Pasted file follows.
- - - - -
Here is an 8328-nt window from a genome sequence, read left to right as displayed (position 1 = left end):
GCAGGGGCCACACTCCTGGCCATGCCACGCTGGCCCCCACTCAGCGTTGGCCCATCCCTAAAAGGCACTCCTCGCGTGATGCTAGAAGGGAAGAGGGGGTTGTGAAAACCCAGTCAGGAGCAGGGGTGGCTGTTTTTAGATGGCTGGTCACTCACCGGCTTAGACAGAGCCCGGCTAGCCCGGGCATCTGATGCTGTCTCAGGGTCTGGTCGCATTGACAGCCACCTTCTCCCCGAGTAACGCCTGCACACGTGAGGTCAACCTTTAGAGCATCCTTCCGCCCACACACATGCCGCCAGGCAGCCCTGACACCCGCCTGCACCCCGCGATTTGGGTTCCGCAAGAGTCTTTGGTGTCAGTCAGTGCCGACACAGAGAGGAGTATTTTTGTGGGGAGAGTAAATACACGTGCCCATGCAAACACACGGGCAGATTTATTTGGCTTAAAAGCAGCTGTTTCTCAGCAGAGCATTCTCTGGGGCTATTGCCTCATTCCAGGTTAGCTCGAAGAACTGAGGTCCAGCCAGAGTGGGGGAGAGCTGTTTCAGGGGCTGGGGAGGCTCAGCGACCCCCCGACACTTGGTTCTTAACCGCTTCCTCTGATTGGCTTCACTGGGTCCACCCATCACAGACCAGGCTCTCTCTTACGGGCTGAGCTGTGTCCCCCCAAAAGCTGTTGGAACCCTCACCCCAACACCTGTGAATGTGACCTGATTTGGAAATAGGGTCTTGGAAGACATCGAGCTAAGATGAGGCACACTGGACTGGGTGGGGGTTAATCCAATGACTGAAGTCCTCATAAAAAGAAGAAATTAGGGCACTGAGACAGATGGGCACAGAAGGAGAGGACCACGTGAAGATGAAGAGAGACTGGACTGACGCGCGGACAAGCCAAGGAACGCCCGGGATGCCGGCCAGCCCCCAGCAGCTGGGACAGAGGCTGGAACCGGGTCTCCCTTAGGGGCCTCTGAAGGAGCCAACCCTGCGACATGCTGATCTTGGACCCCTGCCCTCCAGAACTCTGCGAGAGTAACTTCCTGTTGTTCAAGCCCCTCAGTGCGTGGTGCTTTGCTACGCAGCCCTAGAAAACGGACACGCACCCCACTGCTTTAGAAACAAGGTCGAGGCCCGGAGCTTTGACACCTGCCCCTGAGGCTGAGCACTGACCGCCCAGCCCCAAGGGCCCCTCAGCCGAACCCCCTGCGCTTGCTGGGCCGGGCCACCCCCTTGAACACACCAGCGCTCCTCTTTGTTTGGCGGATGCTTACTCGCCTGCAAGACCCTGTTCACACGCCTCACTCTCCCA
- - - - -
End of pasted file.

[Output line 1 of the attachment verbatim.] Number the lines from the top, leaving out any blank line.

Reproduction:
Here is an 8328-nt window from a genome sequence, read left to right as displayed (position 1 = left end):